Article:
Tuesday, June 18, 2019 / 12:15 PM / By IOSCO / Header Image Credit:Bonova Advisory
The Board of the International Organization of Securities Commissions (IOSCO) today issued a final report that provides an overview of three internationally recognized cyber standards and frameworks used by IOSCO members. It also identifies potential gaps in the application of these standards and seeks to promote sound cyber practices across the IOSCO membership.
The IOSCO Cyber Task Force (CTF), chaired by J. Christopher Giancarlo, Chairman of the U.S. Commodity Futures Trading Commission, prepared this report for the IOSCO Board. It is intended to serve as a resource for financial market regulators and firms, raise awareness of existing international cyber standards and frameworks and encourage the adoption of good practices to protect against cyber risk – an important threat to financial markets today.
Chairman Giancarlo said: “As Chairman of the IOSCO Cyber Task Force, I am pleased to announce the publication of the IOSCO Cyber Task Force’s Final Report. This international effort was led by regulators with significant input from the private sector. The report offers a path, based on existing cyber frameworks, for jurisdictions around the world who are interested in developing a new cyber security and resilience regime or improving an already existing regime.”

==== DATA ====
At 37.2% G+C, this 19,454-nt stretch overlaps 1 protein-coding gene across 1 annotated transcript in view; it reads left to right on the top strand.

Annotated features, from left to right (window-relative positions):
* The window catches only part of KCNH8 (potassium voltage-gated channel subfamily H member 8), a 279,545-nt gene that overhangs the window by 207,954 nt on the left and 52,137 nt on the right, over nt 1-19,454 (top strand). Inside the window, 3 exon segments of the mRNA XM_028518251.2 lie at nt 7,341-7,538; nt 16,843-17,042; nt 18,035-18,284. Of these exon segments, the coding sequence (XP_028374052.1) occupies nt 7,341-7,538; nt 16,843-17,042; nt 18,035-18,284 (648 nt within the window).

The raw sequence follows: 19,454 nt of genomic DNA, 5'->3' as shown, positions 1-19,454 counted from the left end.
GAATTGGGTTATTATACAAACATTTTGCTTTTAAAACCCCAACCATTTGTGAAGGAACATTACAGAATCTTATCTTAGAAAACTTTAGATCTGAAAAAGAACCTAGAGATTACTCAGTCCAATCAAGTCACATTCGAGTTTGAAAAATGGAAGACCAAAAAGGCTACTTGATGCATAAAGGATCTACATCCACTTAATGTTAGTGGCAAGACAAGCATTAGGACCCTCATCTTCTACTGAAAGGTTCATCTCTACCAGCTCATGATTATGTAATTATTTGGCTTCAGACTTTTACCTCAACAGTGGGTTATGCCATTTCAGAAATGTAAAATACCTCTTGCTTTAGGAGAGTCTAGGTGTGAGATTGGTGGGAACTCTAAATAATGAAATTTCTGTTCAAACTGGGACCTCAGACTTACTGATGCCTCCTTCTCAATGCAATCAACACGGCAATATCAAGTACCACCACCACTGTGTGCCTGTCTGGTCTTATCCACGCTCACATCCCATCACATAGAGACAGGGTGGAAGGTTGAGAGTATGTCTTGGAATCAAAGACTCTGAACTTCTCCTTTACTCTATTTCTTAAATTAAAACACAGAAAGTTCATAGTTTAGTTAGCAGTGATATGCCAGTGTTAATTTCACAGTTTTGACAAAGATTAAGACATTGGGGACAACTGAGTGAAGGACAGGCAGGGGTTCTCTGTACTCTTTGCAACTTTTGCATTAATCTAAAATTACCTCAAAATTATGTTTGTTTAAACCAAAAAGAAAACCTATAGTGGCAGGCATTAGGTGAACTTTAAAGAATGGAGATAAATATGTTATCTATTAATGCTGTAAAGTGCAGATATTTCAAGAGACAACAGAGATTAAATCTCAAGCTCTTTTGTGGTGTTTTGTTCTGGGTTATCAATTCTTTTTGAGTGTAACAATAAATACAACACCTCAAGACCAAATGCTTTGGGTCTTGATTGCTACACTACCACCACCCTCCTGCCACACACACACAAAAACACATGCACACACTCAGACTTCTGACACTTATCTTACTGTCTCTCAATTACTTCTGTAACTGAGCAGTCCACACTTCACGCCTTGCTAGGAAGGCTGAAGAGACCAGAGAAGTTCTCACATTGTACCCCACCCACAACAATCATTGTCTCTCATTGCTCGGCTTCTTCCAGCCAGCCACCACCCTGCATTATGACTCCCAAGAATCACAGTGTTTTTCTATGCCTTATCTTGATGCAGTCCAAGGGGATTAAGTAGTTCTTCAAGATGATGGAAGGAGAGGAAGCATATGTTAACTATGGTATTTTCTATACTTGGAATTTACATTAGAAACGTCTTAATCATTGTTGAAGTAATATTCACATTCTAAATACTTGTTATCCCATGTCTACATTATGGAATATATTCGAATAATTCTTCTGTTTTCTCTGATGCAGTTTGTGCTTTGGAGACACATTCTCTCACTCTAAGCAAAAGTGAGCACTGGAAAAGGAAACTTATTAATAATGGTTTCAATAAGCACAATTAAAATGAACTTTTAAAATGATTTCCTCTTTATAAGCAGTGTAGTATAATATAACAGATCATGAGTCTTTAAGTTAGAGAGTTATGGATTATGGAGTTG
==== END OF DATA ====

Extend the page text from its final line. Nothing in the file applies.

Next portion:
The report examines how IOSCO member jurisdictions apply three internationally recognized cyber standards which are termed the Core Standards in the report. These standards consist of the CPMI-IOSCO Guidance on cyber Resilience for Financial Market Infrastructures; the National Institute of Standards and Technology Framework for improving Critical Infrastructure Cybersecurity; and the International Organization for Standardization 27000 series standards. The report does not propose new cyber standards or guidance.
By highlighting the application of the Core Standards by some IOSCO members, the CTF hopes more members will review their own cyber standards against the practices of the Core Standards and, where relevant, use the Core Standards as a model to further enhance their cyber regimes.
Finally, the report sets out a series of questions that firms and regulators may use to promote awareness of cyber good practices or to guide them as they review their own practices.